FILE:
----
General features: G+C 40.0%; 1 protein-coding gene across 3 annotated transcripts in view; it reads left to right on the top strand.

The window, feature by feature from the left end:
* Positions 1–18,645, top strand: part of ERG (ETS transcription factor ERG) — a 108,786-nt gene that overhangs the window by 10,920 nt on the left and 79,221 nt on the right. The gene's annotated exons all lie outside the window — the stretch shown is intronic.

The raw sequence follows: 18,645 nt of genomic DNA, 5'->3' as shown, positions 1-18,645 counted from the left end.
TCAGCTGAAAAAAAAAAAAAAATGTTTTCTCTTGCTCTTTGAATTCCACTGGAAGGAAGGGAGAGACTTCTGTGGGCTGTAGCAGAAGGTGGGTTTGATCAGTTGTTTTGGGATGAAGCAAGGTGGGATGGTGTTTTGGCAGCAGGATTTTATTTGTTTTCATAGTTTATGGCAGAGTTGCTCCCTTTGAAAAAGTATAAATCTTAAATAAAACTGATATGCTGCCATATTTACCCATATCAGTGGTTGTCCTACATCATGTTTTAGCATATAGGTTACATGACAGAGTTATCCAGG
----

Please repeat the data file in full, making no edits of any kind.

General features: G+C 40.0%; 1 protein-coding gene across 3 annotated transcripts in view; it reads left to right on the top strand.

The window, feature by feature from the left end:
* Positions 1–18,645, top strand: part of ERG (ETS transcription factor ERG) — a 108,786-nt gene that overhangs the window by 10,920 nt on the left and 79,221 nt on the right. The gene's annotated exons all lie outside the window — the stretch shown is intronic.

The raw sequence follows: 18,645 nt of genomic DNA, 5'->3' as shown, positions 1-18,645 counted from the left end.
TCAGCTGAAAAAAAAAAAAAAATGTTTTCTCTTGCTCTTTGAATTCCACTGGAAGGAAGGGAGAGACTTCTGTGGGCTGTAGCAGAAGGTGGGTTTGATCAGTTGTTTTGGGATGAAGCAAGGTGGGATGGTGTTTTGGCAGCAGGATTTTATTTGTTTTCATAGTTTATGGCAGAGTTGCTCCCTTTGAAAAAGTATAAATCTTAAATAAAACTGATATGCTGCCATATTTACCCATATCAGTGGTTGTCCTACATCATGTTTTAGCATATAGGTTACATGACAGAGTTATCCAGG